Learning points

  • Staphylococcus aureus can occur as a secondary bacterial infection in patients infected with COVID-19 and can cause severe cavitating pneumonia as with influenza.

  • In the setting of a patient severely ill with COVID-19 pneumonitis, S. aureus may cause bacteraemia or secondary pneumonia that are associated with high mortality.

  • Consider adding antistaphylococcal antimicrobial agents with good lung penetration and/or antitoxin synthesis effect, for example, linezolid and clindamycin, in the treatment of patients with COVID-19 pneumonitis presenting with cavitating pneumonia, particularly if there is rapid progression.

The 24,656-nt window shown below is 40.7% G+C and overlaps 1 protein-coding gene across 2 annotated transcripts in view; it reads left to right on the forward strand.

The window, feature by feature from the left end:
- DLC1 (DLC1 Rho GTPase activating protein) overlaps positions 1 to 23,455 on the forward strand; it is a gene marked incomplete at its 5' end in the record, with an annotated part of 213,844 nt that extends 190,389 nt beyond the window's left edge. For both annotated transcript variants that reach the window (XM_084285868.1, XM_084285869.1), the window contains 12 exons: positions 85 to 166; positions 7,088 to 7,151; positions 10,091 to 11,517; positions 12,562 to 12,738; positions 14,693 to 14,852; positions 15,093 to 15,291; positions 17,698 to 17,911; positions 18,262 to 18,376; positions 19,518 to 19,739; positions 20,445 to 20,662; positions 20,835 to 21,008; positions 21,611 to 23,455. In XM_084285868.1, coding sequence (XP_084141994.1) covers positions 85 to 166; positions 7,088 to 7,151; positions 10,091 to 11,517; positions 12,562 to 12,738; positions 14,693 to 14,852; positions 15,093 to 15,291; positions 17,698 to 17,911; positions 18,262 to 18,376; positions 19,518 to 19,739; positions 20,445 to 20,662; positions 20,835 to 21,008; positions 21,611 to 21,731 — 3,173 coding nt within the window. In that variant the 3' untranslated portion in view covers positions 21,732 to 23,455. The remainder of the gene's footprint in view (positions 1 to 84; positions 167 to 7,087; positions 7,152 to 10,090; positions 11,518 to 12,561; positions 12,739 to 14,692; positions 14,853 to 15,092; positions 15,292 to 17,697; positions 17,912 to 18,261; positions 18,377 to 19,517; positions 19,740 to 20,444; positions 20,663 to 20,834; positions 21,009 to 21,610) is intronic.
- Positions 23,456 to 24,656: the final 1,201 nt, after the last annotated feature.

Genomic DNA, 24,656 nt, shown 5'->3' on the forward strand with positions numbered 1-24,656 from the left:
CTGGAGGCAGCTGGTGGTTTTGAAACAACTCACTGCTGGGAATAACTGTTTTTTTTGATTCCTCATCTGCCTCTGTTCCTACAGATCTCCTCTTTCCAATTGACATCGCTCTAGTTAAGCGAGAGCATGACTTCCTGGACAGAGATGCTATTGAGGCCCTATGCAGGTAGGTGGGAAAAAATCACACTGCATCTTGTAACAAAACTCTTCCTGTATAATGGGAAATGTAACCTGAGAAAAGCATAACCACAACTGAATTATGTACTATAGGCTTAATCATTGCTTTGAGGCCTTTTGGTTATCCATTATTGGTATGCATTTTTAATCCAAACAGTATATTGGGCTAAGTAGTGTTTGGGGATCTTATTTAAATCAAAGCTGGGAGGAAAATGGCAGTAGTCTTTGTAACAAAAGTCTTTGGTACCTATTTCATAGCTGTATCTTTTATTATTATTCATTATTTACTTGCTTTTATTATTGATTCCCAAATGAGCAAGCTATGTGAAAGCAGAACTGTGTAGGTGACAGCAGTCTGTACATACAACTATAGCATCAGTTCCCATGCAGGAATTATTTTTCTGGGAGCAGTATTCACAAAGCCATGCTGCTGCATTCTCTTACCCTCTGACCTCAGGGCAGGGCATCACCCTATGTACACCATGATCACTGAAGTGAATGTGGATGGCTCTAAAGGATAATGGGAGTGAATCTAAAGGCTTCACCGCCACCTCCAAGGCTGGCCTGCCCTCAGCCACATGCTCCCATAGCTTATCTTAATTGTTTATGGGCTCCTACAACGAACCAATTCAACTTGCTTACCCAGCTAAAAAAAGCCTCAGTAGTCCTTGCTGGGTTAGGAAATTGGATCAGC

Consider adding antistaphylococcal antimicrobial agents with good lung penetration and/or antitoxin synthesis effect, for example, linezolid and clindamycin, in the treatment of patients with COVID-19 pneumonitis presenting with cavitating pneumonia, particularly if there is rapid progression.

Ethics statements

References

Footnotes

  • Contributors SC and CS were involved in writing the manuscript. MA and BC were involved in revising the manuscript. MA helped obtain informed consent from the patient’s next of kin. All authors were involved in the care of the patient.

  • Funding The authors have not declared a specific grant for this research from any funding agency in the public, commercial or not-for-profit sectors.

  • Competing interests None declared.

  • Provenance and peer review Not commissioned; externally peer reviewed.